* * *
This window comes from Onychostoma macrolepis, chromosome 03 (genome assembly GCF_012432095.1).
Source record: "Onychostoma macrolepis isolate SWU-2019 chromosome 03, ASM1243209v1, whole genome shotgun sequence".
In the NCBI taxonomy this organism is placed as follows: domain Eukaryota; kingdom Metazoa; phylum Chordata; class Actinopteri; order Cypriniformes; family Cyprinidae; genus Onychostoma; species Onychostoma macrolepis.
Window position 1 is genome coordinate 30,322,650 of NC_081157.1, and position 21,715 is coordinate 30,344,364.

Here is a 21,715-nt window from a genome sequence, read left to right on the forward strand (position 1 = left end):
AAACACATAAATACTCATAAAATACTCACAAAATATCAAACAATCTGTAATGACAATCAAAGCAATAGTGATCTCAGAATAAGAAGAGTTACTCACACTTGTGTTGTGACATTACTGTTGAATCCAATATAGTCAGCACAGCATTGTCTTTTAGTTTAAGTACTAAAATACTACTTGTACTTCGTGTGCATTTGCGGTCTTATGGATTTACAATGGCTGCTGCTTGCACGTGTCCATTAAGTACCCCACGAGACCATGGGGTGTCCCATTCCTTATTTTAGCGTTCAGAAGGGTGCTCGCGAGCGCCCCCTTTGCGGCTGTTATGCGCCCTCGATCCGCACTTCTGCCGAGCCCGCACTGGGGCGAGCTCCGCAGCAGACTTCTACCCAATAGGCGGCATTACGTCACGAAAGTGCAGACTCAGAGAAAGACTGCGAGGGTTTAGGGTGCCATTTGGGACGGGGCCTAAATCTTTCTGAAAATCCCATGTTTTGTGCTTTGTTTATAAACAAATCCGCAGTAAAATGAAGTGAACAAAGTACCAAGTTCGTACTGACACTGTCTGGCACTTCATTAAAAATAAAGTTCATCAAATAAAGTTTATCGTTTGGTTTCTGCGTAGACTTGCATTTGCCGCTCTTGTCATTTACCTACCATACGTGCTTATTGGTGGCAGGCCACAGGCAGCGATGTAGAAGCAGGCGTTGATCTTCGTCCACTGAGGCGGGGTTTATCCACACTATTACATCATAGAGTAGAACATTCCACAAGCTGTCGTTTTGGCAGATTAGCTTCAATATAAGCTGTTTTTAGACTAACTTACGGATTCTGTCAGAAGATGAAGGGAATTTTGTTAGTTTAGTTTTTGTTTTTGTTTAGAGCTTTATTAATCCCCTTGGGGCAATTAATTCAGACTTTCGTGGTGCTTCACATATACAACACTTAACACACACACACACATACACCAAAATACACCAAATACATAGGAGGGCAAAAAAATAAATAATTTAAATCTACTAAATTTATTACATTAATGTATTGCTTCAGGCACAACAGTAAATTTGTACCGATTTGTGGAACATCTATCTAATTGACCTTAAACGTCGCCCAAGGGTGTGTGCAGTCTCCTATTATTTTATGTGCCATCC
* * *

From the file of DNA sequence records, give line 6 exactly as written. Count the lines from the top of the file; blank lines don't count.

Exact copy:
AAACACATAAATACTCATAAAATACTCACAAAATATCAAACAATCTGTAATGACAATCAAAGCAATAGTGATCTCAGAATAAGAAGAGTTACTCACACTTGTGTTGTGACATTACTGTTGAATCCAATATAGTCAGCACAGCATTGTCTTTTAGTTTAAGTACTAAAATACTACTTGTACTTCGTGTGCATTTGCGGTCTTATGGATTTACAATGGCTGCTGCTTGCACGTGTCCATTAAGTACCCCACGAGACCATGGGGTGTCCCATTCCTTATTTTAGCGTTCAGAAGGGTGCTCGCGAGCGCCCCCTTTGCGGCTGTTATGCGCCCTCGATCCGCACTTCTGCCGAGCCCGCACTGGGGCGAGCTCCGCAGCAGACTTCTACCCAATAGGCGGCATTACGTCACGAAAGTGCAGACTCAGAGAAAGACTGCGAGGGTTTAGGGTGCCATTTGGGACGGGGCCTAAATCTTTCTGAAAATCCCATGTTTTGTGCTTTGTTTATAAACAAATCCGCAGTAAAATGAAGTGAACAAAGTACCAAGTTCGTACTGACACTGTCTGGCACTTCATTAAAAATAAAGTTCATCAAATAAAGTTTATCGTTTGGTTTCTGCGTAGACTTGCATTTGCCGCTCTTGTCATTTACCTACCATACGTGCTTATTGGTGGCAGGCCACAGGCAGCGATGTAGAAGCAGGCGTTGATCTTCGTCCACTGAGGCGGGGTTTATCCACACTATTACATCATAGAGTAGAACATTCCACAAGCTGTCGTTTTGGCAGATTAGCTTCAATATAAGCTGTTTTTAGACTAACTTACGGATTCTGTCAGAAGATGAAGGGAATTTTGTTAGTTTAGTTTTTGTTTTTGTTTAGAGCTTTATTAATCCCCTTGGGGCAATTAATTCAGACTTTCGTGGTGCTTCACATATACAACACTTAACACACACACACACATACACCAAAATACACCAAATACATAGGAGGGCAAAAAAATAAATAATTTAAATCTACTAAATTTATTACATTAATGTATTGCTTCAGGCACAACAGTAAATTTGTACCGATTTGTGGAACATCTATCTAATTGACCTTAAACGTCGCCCAAGGGTGTGTGCAGTCTCCTATTATTTTATGTGCCATCC